A.A. History, News Articles

 The Gabriel Heatter Broadcast -"We The People" -The first national exposure for Alcoholics Anonymous came with the April 25, 1939 "We The People" broadcast.
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 Alcoholics and God -Is there hope for habitual drunkards? A cure that borders on the miraculous-and it works! -Liberty Magazine, September, 1939.
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 Cleveland Plain Dealer -Late in 1939 Elrick B. Davis of the Cleveland Plain Dealer ran a series of articles on Alcoholics Anonymous; the first extensive publicity the newly-formed AA Fellowship received. Here are those series of articles dated from, Octoer 21, 1939 to November 4, 1939.

 John Barleycorns Victims Seek Strength In Unity -by Harrison Johnston, The Baltimore Sunday Sun, February 16, 1941

 The Jack Alexander Article -"They were members of Alcoholics Anonymous, a band of ex-problem drinkers who make an avocation of helping other alcoholics to beat the liquor habit." -Jack Alexander, The Saturday Evening Post, March 1, 1941.
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 The Ex-Drunkards Lead The Drunkards -by Louis Azrael, The Baltimore News American, October 25, 1941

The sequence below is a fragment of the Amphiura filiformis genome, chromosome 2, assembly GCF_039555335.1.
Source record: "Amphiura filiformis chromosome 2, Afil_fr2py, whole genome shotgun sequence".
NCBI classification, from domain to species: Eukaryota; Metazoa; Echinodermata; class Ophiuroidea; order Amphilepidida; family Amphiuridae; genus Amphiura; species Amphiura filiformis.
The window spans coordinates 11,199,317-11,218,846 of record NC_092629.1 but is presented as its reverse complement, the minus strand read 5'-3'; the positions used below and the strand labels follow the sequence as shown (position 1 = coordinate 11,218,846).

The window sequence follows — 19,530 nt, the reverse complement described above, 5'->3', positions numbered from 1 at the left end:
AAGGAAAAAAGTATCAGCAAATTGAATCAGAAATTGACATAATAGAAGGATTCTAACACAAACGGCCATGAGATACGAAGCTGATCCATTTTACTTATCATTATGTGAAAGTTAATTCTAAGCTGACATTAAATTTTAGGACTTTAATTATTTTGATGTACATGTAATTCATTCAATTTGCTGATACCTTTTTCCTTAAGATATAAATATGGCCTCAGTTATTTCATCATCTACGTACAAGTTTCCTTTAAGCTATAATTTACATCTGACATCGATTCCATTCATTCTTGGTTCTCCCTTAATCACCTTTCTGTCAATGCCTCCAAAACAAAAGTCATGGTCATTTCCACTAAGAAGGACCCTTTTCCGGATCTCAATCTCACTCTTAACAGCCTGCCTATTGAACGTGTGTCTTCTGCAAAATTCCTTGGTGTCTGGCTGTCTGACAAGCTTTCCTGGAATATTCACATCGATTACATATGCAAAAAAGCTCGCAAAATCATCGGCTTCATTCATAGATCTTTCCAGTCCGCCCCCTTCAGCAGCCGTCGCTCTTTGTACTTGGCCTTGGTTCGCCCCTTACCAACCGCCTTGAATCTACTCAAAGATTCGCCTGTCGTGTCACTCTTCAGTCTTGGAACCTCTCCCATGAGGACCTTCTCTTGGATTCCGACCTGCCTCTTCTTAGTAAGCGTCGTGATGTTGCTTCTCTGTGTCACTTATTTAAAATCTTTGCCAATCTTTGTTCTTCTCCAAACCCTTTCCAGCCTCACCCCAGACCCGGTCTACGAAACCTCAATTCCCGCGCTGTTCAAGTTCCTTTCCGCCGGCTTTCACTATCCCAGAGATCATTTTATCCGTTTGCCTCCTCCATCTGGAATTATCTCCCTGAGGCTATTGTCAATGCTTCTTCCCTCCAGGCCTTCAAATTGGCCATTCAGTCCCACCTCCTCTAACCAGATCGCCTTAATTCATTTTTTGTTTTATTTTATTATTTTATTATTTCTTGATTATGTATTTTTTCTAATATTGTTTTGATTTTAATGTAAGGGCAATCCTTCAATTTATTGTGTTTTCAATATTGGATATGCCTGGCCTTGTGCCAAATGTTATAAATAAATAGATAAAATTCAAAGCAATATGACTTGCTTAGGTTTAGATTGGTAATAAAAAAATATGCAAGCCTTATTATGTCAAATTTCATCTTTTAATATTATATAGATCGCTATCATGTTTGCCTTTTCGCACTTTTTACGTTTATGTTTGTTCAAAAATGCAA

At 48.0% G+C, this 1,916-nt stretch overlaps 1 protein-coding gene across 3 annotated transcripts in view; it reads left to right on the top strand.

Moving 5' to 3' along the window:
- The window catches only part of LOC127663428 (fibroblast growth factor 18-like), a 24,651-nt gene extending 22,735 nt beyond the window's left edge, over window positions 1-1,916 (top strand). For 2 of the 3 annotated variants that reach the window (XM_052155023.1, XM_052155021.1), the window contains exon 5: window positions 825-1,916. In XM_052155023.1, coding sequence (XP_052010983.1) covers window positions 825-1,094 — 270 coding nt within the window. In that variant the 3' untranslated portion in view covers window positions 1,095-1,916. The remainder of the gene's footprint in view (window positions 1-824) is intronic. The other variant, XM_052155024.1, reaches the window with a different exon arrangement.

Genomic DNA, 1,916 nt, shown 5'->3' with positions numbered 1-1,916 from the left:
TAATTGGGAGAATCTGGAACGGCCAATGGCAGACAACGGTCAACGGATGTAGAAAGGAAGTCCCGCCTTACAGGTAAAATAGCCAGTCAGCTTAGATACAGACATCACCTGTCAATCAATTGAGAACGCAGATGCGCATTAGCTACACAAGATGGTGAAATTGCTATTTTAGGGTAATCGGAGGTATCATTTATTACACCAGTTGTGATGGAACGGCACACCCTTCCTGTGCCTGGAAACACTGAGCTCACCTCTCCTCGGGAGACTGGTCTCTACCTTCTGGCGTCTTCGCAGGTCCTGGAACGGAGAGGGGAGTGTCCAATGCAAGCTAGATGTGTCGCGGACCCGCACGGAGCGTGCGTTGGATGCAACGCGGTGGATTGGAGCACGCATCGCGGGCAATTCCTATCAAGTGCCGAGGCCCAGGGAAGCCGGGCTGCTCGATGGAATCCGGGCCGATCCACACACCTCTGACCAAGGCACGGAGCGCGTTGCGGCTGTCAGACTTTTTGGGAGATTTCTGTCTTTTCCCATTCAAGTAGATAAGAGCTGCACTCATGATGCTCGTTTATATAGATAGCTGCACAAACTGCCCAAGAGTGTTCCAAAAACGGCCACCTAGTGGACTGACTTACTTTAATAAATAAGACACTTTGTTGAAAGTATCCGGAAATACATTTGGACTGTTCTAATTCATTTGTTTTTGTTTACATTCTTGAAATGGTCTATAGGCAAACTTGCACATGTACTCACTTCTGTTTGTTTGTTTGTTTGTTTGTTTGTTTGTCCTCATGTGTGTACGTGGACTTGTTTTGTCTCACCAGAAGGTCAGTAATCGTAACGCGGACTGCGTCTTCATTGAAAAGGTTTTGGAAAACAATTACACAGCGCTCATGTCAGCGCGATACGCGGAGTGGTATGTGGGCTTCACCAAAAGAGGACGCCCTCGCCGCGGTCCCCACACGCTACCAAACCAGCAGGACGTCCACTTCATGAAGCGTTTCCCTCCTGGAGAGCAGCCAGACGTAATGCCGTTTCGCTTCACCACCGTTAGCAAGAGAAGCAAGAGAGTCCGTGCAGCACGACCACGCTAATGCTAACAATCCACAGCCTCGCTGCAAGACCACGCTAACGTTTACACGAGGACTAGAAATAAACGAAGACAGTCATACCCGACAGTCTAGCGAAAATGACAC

If you are doing research and/or would like to read additional Magazine & Newspaper Articles, you can do so here, where you have access to over 150 articles.

 My Return from The Half-World of Alcoholism -From Readers Digest, January 1946, this is a letter to Alcoholics Anonymous that saved the author's life. Condensed from the December 1945 issue of The A.A. Grapevine -by Anonymous.
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 The Drunkard's Best Friend -Nine years ago the Post reported on the then-obscure group known as Alcoholics Anonymous. Since that time these self-rehabilitated men-and women-have sobered up an astonishing number of America's heaviest drinkers. This is how they do it. -By Jack Alexander, The Saturday Evening Post, April 1, 1950.
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 ALCOHOLICS CAN BE CURED—DESPITE A.A. -From the September 19, 1964 Saturday Evening Post. Nationally-distributed criticism of AA first appeared in a 1963 Harpers Magazine article. The adoption of the Responsibility Pledge at the 1965 International Convention in Toronto was almost certainly a direct result of the criticism in these articles.
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